It is natural to look primarily at one’s immediate neighbourhoods to safeguard one’s well-being.
The nature of global challenges demands of us, however, that we look farther afield.
This has always been an issue that Malta regularly brought to the European table, to convince partners of the need to give more attention to what we have come to call ‘Neighbours of our Neighbours’.
By this I am referring to the neighbours of North African countries, namely the Gulf, the Sahel region and, by extension, practically the whole African continent.
We have since many years realised that in our region, the discourse on peace and security, development and sustainability had to intrinsically include North African countries as equal partners.
Over time, we came to realise that even that was not enough.
Malta gave its own contribution to this paradigm shift in security balance considerations by addressing the issue of irregular migration from African countries during the EU-Africa Summit on Migration, organised by Malta in 2015 when I was Minister for Foreign Affairs.
As a tangible manifestation of our commitment to Africa, Malta has opened Embassies in Ethiopia and Ghana over the past few years. From a wider perspective, I very much suspect that despite best efforts and attempts, we are facing a context where other international powers are gaining the upper hand even in terms of public perception, at the cost of values and principles.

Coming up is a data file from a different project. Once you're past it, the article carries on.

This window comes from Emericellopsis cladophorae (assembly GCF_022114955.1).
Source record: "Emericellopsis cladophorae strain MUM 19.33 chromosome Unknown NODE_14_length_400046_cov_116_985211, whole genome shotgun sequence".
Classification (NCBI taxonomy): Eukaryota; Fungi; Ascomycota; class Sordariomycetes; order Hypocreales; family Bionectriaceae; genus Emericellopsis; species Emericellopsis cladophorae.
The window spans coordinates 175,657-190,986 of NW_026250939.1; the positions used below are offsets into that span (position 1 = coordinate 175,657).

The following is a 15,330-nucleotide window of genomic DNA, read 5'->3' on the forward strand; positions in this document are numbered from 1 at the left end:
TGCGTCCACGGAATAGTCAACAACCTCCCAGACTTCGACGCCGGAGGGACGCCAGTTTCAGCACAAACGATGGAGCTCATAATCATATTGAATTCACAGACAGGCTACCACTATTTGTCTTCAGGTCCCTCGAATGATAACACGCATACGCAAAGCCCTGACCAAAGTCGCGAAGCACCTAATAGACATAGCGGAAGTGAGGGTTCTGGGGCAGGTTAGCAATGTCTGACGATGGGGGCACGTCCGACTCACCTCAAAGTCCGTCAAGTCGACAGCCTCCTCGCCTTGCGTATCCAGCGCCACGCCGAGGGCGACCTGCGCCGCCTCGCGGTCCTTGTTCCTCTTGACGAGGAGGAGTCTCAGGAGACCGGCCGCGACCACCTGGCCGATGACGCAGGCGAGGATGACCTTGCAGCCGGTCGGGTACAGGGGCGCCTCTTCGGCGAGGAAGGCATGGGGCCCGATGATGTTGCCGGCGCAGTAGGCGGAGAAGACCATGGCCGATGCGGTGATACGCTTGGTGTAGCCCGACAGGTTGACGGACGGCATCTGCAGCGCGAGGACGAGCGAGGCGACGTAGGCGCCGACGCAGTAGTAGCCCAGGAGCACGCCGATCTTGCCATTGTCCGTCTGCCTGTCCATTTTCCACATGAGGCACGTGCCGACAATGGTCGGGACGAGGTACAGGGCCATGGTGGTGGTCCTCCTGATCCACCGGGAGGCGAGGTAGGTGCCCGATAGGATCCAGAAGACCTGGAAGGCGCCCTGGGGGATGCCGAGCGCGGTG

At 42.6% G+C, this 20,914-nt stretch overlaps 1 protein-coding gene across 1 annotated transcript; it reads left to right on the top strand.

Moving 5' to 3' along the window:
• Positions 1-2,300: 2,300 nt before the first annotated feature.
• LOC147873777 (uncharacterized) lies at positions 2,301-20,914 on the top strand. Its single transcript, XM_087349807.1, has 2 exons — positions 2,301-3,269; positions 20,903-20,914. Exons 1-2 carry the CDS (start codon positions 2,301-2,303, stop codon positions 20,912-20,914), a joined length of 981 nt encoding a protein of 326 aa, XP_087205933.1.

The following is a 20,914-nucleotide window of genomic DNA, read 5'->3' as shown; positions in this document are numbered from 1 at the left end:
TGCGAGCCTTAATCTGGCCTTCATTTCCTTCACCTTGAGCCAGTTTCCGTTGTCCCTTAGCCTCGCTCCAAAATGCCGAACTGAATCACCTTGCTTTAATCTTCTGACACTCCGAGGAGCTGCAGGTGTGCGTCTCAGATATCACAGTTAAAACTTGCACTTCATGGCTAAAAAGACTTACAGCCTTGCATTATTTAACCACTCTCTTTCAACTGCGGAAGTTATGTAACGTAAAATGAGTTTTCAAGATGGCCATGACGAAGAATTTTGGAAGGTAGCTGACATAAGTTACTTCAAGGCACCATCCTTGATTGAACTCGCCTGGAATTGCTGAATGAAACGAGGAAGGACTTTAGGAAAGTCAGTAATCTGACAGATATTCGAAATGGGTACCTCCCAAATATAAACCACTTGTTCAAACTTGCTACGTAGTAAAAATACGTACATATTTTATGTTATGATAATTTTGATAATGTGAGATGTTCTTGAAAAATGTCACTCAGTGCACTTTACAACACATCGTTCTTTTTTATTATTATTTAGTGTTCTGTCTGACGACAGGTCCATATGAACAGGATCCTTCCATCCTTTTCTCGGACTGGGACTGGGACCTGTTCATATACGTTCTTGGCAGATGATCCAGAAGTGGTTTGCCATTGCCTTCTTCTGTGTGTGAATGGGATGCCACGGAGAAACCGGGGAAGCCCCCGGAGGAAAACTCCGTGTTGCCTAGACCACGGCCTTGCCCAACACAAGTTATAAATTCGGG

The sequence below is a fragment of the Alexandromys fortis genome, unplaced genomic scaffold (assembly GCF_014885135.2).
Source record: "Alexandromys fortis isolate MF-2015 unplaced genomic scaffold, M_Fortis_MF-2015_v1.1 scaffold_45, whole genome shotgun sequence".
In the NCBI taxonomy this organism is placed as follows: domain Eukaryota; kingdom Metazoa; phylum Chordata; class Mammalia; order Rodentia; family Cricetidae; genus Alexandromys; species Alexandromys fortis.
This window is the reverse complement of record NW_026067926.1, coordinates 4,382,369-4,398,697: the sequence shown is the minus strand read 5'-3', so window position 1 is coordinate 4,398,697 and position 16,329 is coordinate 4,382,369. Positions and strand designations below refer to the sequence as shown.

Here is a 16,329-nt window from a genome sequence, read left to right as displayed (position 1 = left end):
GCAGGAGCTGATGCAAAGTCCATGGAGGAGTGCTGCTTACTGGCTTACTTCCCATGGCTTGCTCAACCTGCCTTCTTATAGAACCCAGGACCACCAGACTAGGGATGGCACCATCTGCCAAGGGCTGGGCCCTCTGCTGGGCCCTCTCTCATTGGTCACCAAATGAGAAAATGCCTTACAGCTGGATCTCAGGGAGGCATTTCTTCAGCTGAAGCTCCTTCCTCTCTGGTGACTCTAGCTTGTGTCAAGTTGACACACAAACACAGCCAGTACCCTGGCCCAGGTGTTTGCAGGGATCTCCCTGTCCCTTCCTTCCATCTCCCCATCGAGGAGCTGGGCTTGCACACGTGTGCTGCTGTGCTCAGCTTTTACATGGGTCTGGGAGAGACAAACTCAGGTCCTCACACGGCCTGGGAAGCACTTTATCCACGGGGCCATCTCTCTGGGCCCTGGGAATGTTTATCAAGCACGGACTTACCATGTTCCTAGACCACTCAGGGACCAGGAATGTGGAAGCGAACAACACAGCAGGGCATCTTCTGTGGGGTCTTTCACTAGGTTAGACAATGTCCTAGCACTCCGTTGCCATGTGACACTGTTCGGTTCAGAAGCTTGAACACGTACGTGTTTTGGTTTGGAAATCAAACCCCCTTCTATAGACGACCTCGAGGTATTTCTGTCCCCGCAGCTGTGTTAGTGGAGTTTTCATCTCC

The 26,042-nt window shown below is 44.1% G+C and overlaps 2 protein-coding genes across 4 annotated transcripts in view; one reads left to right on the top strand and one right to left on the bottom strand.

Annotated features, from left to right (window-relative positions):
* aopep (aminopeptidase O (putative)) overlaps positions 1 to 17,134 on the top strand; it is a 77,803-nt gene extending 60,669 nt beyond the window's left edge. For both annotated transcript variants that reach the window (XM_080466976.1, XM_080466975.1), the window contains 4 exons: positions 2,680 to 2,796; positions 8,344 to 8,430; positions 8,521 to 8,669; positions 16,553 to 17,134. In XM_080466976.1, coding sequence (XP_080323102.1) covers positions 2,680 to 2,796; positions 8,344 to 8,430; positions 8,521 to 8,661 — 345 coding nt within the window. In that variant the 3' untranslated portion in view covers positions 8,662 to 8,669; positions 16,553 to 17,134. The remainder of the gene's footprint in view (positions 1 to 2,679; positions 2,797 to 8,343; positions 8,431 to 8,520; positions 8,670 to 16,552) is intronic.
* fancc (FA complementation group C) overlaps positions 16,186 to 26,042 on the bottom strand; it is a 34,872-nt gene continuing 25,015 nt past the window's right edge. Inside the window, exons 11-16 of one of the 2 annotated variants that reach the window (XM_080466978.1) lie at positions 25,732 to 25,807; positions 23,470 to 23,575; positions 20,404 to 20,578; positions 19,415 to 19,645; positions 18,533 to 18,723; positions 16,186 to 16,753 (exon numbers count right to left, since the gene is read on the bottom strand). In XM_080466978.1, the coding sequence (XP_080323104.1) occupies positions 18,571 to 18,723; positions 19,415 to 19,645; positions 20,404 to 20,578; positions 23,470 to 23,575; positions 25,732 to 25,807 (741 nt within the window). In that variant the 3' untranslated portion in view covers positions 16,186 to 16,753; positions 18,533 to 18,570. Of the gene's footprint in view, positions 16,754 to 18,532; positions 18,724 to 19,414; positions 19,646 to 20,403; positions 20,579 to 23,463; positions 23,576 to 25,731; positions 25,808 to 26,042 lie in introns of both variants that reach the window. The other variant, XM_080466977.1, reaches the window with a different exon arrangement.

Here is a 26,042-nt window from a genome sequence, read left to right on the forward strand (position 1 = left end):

Dear President Higgins,
I know that Irish foreign policy, and you yourself, have deep knowledge of the situation in Africa, especially East Africa.
Plainly speaking, we need to do more to put Africa higher on the global agenda, with African countries as equal partners in the global family and not as political pawns.
We need to start where it matters most, by ensuring access to health, education, mobility and energy.
Very recently, we witnessed a make-or-break scenario, when during the Russian grain blockade in Ukraine, the Horn of Africa was looking at famine straight in the face.
A situation that was already a very precarious one, was starting to increasingly look like an imminent disaster.